My first job out of graduate school was at a broadcast network where, in the late 70s, we used to joke that owning a broadcasting license was like a license to print money because it was so easily profitable. Good times. When cable came into the picture in the 80s there was initial discomfit but no real cause for alarm. And soon, many broadcasters either bought or launched their own cable networks so the television hierarchy remained intact. Viewers craving home entertainment were still captive to the television delivery box as we always knew it. Yes, customers were paying more for television but it expanded the choices available and was for many, worth the cost. Thus began the slippery slope for media companies.
Fast forward to the 21st century as we come face to face with the end of the television network model as we know it. We always like to give lip service to the viewer. “The viewer chooses”, we like to say. But it is never as true as today and many major media companies from magazines to newspapers to radio to television are at a loss as to how to fully monetize. Not only can viewers choose, they rule.
There are many factors placing stress on the current model such as the explosion of viewing sources and devices (many of which inter-relate with each other), faster connectivity so higher quality video can be delivered almost anywhere, burgeoning consumer choice and flexibility at a lower cost point, creation of new content on the consumer side in addition to the professional side as well as a plethora of new and finely divined data sources that challenge Nielsen’s measurement currency.
About five years ago I sat across from a senior executive of a network group and told him that we needed to bulk up our websites, negotiate for full program rights and create unique original content for the web because within the next 3 to 5 years viewers would be watching television on their computer. He said it wouldn’t happen because the industry could not monetize it. “Websites are just for marketing and branding the network”, he said. But now it doesn’t matter what we can or can’t monetize. The consumer is driving this change, not the media companies.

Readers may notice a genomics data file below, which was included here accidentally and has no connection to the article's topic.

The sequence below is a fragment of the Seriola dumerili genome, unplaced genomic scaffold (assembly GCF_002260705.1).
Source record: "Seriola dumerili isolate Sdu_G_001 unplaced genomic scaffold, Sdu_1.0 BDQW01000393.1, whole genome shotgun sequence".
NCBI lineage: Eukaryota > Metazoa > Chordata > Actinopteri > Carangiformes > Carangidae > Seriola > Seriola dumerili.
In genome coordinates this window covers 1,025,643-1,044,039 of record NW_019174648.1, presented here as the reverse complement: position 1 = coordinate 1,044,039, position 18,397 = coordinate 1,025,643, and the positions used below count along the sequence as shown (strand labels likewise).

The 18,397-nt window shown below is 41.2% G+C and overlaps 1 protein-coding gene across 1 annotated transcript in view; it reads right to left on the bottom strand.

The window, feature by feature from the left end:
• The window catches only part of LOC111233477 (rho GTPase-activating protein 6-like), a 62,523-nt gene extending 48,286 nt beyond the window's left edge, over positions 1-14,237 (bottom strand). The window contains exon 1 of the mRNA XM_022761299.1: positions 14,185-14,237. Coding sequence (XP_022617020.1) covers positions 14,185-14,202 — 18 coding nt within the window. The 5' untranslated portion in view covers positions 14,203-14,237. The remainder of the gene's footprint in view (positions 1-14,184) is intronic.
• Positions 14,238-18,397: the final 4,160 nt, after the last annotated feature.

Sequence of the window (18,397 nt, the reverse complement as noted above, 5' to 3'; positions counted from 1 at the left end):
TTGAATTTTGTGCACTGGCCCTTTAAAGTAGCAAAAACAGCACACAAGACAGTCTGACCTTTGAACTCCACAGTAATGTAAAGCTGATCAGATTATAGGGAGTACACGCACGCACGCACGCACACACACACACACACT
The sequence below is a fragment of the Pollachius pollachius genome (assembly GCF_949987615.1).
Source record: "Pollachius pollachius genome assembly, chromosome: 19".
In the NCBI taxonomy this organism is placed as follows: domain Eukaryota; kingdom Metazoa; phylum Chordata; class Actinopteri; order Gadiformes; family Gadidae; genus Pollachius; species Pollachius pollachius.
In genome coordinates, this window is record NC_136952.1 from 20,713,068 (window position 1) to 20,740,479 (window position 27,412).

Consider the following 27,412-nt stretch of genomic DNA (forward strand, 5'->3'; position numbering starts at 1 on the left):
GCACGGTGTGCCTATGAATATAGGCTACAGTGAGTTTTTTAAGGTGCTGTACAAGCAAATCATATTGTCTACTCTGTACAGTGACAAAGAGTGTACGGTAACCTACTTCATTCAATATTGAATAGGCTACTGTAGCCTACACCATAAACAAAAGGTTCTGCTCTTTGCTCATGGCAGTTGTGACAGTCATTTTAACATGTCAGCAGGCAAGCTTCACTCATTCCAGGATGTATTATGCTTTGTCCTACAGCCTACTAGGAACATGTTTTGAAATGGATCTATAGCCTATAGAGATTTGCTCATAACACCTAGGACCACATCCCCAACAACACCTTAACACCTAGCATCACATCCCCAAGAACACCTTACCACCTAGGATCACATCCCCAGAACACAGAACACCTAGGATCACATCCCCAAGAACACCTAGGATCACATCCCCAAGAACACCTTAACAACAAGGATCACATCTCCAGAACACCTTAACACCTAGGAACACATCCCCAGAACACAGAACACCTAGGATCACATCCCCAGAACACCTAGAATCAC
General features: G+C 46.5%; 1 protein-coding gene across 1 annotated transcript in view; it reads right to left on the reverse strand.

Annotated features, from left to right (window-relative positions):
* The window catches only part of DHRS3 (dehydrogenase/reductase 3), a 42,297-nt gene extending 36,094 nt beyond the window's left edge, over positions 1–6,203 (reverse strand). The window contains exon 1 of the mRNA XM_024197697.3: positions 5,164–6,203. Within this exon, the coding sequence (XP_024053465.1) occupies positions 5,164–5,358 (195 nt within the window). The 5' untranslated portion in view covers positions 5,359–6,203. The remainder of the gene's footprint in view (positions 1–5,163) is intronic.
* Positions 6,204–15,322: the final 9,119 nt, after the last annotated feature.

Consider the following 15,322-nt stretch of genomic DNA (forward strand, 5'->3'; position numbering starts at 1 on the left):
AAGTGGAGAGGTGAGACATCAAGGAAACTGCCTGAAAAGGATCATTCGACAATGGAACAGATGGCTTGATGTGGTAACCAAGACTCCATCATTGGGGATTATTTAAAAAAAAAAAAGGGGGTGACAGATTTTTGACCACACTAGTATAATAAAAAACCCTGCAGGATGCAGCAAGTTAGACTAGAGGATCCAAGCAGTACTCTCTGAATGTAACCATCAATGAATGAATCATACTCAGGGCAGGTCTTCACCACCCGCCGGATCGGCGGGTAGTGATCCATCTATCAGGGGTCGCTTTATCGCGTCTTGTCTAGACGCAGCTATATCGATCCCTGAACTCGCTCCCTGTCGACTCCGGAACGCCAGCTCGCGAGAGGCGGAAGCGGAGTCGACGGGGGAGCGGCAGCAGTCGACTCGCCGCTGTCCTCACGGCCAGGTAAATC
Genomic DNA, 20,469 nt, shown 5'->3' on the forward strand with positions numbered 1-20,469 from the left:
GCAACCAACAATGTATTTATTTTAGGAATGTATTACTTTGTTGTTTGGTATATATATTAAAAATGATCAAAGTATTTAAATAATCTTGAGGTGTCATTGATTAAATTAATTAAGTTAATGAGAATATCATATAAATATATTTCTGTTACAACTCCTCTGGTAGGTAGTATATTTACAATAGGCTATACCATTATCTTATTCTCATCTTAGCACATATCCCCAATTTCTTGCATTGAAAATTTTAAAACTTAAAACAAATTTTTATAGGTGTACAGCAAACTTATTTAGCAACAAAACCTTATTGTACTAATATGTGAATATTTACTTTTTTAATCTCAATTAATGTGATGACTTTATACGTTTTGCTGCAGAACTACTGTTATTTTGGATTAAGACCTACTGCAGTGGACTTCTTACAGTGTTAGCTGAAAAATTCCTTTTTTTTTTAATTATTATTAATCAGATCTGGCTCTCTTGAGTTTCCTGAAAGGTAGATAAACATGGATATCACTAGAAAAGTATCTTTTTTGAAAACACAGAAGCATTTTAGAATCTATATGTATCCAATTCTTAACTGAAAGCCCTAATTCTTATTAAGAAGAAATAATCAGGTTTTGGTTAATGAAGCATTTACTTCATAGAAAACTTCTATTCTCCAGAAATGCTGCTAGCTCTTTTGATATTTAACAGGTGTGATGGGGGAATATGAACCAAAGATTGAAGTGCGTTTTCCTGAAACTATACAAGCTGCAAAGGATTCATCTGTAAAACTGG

There are too many short term thinkers in the industry. How else to explain the crash and burn of so many once great media properties? As long as we reward short term thinking in place of long term strategies we will always be at the mercy of outside influences that reshape our industry beyond our control.
And yet, I see potential opportunities which are not short term or quick fixes.
Radio and print could arguably have the most to gain from the internet revolution. They can, for the first time, break out of their historical media forms. A radio or magazine website can stream video, for example. And, no longer limited to the strength of its signal, a radio station site can reach a listener anywhere and everywhere, programming as many genres as there are tastes.
For all media forms there is global advertising potential. I viewed Susan Boyle’s video on ITV’s Britain’s Got Talent website which was skinned with a Domino’s ad. There are many global brands. So why aren’t more American media companies reaching out to global advertisers … or creating new global advertisers? If I can buy British Telecom stock on the internet, why wouldn’t BT advertise to me on CNBC, CNN or Fox News outlets?
New ways of using media require new metrics and measurements. There are more and more data sources, collected in real time and offering highly granular data points for valuable insights and trends. Let’s finally move from age and gender posting and create more up-to-date measurement systems that reflect a 360 degree media buy… or should we say a 720 degree buy taking into account the multi-tasking and interactivity of platforms?
The future of media is filled with opportunity if we are prescient enough to take advantage of it and cooperative enough to reach some consensus on certain issues such as measurement. Mitch Oscar of MPG has formed a committee on the latter and there are many strategic researchers at media companies who can contribute to the former, should senior management decide to listen.